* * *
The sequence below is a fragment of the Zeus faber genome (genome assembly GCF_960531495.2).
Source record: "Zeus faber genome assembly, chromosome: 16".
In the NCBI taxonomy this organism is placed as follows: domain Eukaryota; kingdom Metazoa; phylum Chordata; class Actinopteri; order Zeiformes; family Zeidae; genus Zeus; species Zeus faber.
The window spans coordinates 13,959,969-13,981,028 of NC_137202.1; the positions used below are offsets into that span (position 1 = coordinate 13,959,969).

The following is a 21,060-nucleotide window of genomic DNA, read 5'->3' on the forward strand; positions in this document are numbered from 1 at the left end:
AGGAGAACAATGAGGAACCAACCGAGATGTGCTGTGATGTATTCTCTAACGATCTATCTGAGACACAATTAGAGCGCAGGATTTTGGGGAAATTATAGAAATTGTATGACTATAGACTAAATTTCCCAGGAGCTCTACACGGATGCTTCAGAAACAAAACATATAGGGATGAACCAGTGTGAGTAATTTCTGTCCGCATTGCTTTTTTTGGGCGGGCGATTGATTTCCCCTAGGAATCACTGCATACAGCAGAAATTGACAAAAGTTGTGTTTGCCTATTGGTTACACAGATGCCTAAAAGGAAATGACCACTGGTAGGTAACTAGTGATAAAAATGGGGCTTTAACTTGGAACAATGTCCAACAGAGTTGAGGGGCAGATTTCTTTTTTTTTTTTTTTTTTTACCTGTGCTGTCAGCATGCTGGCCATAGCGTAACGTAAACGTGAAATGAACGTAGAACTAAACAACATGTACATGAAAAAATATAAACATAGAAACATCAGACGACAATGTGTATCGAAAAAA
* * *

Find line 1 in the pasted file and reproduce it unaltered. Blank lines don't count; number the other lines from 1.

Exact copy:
The sequence below is a fragment of the Zeus faber genome (genome assembly GCF_960531495.2).